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Medical Billing and Coding Salary Range

Finding a career that’s challenging and brings a decent wage can often be difficult. Do you want to be part of the healthcare industry but not sure if you want patient contact? If so, you may find that becoming a medical insurance billing and coding specialist is an ideal choice. Read here and learn about the medical insurance billing and coding salary range.

What Exactly Is a Medical Insurance Biller and Coder?

A medical insurance biller and coder is the individual who converts medical treatments into codes and/or symbols and submits the claims to insurance companies and patients for reimbursement. When you see a doctor, the doctor makes notes as to the treatment that has been provided. These notations go to the medical biller and coder who will code them, according to the International Classification of Diseases (ICD) coding system, and submit them got payment.

medical-billing-coding-salaryWhat is the Medical Billing and Coding Salary Range?

As of May 2012, medical records and health information technicians, the area that these professionals are categorized, earned an average annual wage of $37,710, according to the U.S. Bureau of Labor Statistics (BLS). In New Jersey, they earned a mean annual wage of more than $44,000 whereas those in Iowa earned about $34,000. Salary.com reported that medical records coding technicians nationwide earned an average salary of $46,522 as of June 2014.

The BLS reports that the five top paying states for this career in 2012 were New Jersey, California, Colorado, Connecticut and Alaska. There are many factors, other than just location, that can affect the medical insurance biller and coder salary range. These may include location, place of employment, skill level and number of certifications earned.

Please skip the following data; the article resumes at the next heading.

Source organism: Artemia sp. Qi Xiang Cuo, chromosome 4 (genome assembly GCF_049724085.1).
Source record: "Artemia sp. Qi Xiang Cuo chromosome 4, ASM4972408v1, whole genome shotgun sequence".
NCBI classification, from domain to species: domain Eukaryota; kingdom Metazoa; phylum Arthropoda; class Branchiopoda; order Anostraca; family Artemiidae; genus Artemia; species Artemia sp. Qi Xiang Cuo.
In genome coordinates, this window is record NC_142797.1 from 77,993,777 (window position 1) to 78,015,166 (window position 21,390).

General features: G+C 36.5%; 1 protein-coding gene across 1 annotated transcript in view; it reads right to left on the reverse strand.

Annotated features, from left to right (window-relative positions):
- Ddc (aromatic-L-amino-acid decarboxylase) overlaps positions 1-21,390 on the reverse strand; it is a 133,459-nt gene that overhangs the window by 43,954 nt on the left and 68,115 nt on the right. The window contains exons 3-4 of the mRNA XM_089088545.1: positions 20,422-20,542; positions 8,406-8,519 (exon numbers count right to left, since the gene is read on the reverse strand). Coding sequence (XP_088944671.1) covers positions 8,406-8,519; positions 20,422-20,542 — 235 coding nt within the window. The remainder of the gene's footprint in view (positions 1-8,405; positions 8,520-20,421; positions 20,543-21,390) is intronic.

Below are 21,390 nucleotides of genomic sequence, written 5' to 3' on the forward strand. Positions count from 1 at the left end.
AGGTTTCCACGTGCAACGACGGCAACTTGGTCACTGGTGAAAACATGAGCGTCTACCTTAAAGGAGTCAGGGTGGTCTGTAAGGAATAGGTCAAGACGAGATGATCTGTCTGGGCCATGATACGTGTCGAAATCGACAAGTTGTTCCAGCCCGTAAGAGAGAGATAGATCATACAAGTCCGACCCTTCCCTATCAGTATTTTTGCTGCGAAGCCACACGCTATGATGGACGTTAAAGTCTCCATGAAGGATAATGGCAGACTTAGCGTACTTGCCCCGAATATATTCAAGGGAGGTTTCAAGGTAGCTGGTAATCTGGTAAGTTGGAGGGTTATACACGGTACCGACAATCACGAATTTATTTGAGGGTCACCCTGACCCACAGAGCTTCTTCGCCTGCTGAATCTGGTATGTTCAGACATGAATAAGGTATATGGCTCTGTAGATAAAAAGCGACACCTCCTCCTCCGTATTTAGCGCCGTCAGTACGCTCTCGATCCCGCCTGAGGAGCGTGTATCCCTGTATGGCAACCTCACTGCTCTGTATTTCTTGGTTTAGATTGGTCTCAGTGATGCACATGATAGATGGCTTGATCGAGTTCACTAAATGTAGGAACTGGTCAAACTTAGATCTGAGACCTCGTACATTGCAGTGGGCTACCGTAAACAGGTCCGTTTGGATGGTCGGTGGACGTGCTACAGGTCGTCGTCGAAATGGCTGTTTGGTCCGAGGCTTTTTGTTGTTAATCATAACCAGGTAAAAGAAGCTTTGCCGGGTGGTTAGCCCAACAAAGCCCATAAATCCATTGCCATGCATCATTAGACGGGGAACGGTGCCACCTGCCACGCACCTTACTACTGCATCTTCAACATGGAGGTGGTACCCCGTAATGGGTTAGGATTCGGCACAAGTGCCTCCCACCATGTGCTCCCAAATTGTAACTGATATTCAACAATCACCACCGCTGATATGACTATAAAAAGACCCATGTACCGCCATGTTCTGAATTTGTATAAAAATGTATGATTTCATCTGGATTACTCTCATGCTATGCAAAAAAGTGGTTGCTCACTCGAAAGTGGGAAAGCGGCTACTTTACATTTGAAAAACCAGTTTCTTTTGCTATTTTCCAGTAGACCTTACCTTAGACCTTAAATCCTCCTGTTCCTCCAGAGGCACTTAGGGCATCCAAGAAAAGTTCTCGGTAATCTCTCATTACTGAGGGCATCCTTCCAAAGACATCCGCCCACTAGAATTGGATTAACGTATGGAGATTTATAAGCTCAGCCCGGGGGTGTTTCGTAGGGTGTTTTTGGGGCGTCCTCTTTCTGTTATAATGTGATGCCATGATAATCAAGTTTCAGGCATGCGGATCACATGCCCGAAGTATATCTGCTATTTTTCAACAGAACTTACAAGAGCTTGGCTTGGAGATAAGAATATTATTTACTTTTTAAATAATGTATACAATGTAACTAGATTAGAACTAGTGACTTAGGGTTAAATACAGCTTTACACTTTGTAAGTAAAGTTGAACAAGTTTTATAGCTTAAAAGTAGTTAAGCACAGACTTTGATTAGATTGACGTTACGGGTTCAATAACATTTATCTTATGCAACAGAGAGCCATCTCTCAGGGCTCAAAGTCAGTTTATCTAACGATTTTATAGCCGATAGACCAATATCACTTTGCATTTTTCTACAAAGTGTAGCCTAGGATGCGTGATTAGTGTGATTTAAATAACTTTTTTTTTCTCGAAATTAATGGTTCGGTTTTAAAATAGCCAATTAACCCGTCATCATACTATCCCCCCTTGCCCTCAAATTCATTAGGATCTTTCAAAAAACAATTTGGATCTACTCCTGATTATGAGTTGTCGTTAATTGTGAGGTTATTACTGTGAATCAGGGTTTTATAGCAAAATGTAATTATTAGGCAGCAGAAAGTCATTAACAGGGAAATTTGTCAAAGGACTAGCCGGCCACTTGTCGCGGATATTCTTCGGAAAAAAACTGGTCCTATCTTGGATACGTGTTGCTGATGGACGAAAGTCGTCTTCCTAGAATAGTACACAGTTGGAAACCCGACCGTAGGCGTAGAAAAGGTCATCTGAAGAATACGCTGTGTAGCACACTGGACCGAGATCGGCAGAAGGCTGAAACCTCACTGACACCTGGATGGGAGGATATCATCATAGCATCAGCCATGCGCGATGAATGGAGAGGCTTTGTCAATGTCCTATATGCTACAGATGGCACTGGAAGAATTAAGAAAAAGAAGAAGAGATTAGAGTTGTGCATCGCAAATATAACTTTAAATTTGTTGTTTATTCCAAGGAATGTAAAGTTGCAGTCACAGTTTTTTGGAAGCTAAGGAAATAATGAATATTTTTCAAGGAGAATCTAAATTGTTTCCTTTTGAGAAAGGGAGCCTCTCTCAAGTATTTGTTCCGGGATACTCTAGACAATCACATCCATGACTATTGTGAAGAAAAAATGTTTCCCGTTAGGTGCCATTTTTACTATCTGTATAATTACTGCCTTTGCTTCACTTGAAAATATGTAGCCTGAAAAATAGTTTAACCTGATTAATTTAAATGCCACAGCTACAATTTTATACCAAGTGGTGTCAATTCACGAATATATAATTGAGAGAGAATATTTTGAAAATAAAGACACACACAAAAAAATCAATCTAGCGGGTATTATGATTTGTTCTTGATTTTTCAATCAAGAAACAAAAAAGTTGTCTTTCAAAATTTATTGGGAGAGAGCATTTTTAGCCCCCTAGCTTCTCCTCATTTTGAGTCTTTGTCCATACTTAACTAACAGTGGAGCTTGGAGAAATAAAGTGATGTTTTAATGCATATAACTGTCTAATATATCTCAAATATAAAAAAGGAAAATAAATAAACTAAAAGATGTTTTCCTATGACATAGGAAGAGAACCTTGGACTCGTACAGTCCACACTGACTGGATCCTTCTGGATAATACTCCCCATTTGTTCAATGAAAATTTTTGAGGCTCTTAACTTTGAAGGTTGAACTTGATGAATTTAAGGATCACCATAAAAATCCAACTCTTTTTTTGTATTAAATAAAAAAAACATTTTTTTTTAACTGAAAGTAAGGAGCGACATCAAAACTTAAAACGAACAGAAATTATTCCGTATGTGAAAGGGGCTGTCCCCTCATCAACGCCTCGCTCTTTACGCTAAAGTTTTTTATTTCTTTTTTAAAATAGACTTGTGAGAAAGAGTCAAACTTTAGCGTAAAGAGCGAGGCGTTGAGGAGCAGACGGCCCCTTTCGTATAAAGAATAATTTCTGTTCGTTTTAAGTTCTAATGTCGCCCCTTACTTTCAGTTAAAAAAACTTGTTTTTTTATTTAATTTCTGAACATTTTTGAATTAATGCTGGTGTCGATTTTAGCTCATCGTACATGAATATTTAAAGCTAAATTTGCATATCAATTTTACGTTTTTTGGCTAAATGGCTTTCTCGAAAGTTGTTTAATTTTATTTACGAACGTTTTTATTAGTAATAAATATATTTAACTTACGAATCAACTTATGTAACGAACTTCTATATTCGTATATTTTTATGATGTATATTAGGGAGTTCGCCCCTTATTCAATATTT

Will Training and Certification Enhance My Earning Potential?

Most medical insurance billing and coding specialists complete a training program and become certified. It’s very difficult to get a job as a medical insurance biller and coder without having training and/or certification. Training programs can be completed in one year for certificates and two years for those pursuing degrees in this field. This type of training includes both medical and office classes.

Graduates can become certified by passing a certification exam through either the American Association of Professional Coders or the American Health Information Management Association. Completing a training program is usually required to be eligible to take the certification exam. Many insurance companies won’t submit payment unless the billing is handled by a certified medical insurance billing and coding specialist.


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